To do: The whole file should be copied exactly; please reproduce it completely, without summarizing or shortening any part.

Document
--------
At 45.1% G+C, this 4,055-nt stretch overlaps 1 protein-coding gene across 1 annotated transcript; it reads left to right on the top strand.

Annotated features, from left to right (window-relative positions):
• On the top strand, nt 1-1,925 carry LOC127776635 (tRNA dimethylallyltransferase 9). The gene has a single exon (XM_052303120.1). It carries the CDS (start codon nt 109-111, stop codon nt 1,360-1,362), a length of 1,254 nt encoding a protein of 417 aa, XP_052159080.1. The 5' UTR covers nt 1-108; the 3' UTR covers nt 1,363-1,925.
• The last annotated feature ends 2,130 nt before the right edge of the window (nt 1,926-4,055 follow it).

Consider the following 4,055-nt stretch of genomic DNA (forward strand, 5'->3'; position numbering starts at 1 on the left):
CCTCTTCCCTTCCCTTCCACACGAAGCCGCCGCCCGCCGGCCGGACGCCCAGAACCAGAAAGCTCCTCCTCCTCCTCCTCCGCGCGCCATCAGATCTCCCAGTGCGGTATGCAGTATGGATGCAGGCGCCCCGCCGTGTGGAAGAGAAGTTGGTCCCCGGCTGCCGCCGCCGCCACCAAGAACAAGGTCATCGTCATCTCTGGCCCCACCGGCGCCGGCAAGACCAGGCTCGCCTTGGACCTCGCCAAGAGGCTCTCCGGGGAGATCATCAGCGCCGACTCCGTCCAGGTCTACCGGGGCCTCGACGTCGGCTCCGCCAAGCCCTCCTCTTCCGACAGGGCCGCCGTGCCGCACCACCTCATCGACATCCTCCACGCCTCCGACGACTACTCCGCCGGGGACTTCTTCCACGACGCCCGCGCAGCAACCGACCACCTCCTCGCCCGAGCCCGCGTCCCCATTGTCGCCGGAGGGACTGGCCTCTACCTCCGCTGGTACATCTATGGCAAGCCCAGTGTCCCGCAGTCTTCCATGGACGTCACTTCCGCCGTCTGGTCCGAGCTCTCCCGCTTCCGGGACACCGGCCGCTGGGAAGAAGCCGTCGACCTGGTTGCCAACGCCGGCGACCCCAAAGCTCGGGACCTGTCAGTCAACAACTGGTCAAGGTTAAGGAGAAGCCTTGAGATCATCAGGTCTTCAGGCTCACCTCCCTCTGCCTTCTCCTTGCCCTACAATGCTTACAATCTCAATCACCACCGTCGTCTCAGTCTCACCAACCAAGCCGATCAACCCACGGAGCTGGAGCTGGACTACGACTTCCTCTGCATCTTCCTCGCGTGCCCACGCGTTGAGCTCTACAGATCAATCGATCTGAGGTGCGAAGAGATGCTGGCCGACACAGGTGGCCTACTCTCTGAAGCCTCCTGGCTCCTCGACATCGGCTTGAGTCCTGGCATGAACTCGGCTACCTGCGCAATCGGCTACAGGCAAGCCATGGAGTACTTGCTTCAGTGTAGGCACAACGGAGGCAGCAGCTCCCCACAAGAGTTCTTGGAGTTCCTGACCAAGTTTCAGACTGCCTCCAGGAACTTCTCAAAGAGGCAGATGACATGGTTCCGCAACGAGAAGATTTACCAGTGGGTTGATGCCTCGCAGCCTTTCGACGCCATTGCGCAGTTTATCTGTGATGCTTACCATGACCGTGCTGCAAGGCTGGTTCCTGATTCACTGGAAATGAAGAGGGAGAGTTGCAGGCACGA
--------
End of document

At 45.1% G+C, this 4,055-nt stretch overlaps 1 protein-coding gene across 1 annotated transcript; it reads left to right on the top strand.

Annotated features, from left to right (window-relative positions):
• On the top strand, nt 1-1,925 carry LOC127776635 (tRNA dimethylallyltransferase 9). The gene has a single exon (XM_052303120.1). It carries the CDS (start codon nt 109-111, stop codon nt 1,360-1,362), a length of 1,254 nt encoding a protein of 417 aa, XP_052159080.1. The 5' UTR covers nt 1-108; the 3' UTR covers nt 1,363-1,925.
• The last annotated feature ends 2,130 nt before the right edge of the window (nt 1,926-4,055 follow it).

Consider the following 4,055-nt stretch of genomic DNA (forward strand, 5'->3'; position numbering starts at 1 on the left):
CCTCTTCCCTTCCCTTCCACACGAAGCCGCCGCCCGCCGGCCGGACGCCCAGAACCAGAAAGCTCCTCCTCCTCCTCCTCCGCGCGCCATCAGATCTCCCAGTGCGGTATGCAGTATGGATGCAGGCGCCCCGCCGTGTGGAAGAGAAGTTGGTCCCCGGCTGCCGCCGCCGCCACCAAGAACAAGGTCATCGTCATCTCTGGCCCCACCGGCGCCGGCAAGACCAGGCTCGCCTTGGACCTCGCCAAGAGGCTCTCCGGGGAGATCATCAGCGCCGACTCCGTCCAGGTCTACCGGGGCCTCGACGTCGGCTCCGCCAAGCCCTCCTCTTCCGACAGGGCCGCCGTGCCGCACCACCTCATCGACATCCTCCACGCCTCCGACGACTACTCCGCCGGGGACTTCTTCCACGACGCCCGCGCAGCAACCGACCACCTCCTCGCCCGAGCCCGCGTCCCCATTGTCGCCGGAGGGACTGGCCTCTACCTCCGCTGGTACATCTATGGCAAGCCCAGTGTCCCGCAGTCTTCCATGGACGTCACTTCCGCCGTCTGGTCCGAGCTCTCCCGCTTCCGGGACACCGGCCGCTGGGAAGAAGCCGTCGACCTGGTTGCCAACGCCGGCGACCCCAAAGCTCGGGACCTGTCAGTCAACAACTGGTCAAGGTTAAGGAGAAGCCTTGAGATCATCAGGTCTTCAGGCTCACCTCCCTCTGCCTTCTCCTTGCCCTACAATGCTTACAATCTCAATCACCACCGTCGTCTCAGTCTCACCAACCAAGCCGATCAACCCACGGAGCTGGAGCTGGACTACGACTTCCTCTGCATCTTCCTCGCGTGCCCACGCGTTGAGCTCTACAGATCAATCGATCTGAGGTGCGAAGAGATGCTGGCCGACACAGGTGGCCTACTCTCTGAAGCCTCCTGGCTCCTCGACATCGGCTTGAGTCCTGGCATGAACTCGGCTACCTGCGCAATCGGCTACAGGCAAGCCATGGAGTACTTGCTTCAGTGTAGGCACAACGGAGGCAGCAGCTCCCCACAAGAGTTCTTGGAGTTCCTGACCAAGTTTCAGACTGCCTCCAGGAACTTCTCAAAGAGGCAGATGACATGGTTCCGCAACGAGAAGATTTACCAGTGGGTTGATGCCTCGCAGCCTTTCGACGCCATTGCGCAGTTTATCTGTGATGCTTACCATGACCGTGCTGCAAGGCTGGTTCCTGATTCACTGGAAATGAAGAGGGAGAGTTGCAGGCACGA